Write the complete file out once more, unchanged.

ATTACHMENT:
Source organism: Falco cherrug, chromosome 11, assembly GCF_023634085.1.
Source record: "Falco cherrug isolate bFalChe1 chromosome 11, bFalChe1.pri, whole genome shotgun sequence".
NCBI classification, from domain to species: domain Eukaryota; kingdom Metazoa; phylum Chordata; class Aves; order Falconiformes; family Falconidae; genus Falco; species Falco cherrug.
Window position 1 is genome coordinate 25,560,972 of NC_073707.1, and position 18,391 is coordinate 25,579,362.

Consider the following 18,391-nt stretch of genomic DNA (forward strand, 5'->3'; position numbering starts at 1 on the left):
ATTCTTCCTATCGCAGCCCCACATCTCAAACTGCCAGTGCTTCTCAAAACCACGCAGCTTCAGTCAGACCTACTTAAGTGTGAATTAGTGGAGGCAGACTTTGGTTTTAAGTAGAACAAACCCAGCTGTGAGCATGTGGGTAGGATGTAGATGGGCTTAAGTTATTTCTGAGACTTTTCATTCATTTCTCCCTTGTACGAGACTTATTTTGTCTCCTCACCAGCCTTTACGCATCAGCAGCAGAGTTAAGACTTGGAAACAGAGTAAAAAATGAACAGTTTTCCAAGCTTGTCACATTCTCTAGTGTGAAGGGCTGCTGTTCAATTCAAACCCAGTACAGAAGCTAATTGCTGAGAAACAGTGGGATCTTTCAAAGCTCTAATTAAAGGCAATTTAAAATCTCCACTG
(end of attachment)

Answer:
Source organism: Falco cherrug, chromosome 11, assembly GCF_023634085.1.
Source record: "Falco cherrug isolate bFalChe1 chromosome 11, bFalChe1.pri, whole genome shotgun sequence".
NCBI classification, from domain to species: domain Eukaryota; kingdom Metazoa; phylum Chordata; class Aves; order Falconiformes; family Falconidae; genus Falco; species Falco cherrug.
Window position 1 is genome coordinate 25,560,972 of NC_073707.1, and position 18,391 is coordinate 25,579,362.

Consider the following 18,391-nt stretch of genomic DNA (forward strand, 5'->3'; position numbering starts at 1 on the left):
ATTCTTCCTATCGCAGCCCCACATCTCAAACTGCCAGTGCTTCTCAAAACCACGCAGCTTCAGTCAGACCTACTTAAGTGTGAATTAGTGGAGGCAGACTTTGGTTTTAAGTAGAACAAACCCAGCTGTGAGCATGTGGGTAGGATGTAGATGGGCTTAAGTTATTTCTGAGACTTTTCATTCATTTCTCCCTTGTACGAGACTTATTTTGTCTCCTCACCAGCCTTTACGCATCAGCAGCAGAGTTAAGACTTGGAAACAGAGTAAAAAATGAACAGTTTTCCAAGCTTGTCACATTCTCTAGTGTGAAGGGCTGCTGTTCAATTCAAACCCAGTACAGAAGCTAATTGCTGAGAAACAGTGGGATCTTTCAAAGCTCTAATTAAAGGCAATTTAAAATCTCCACTG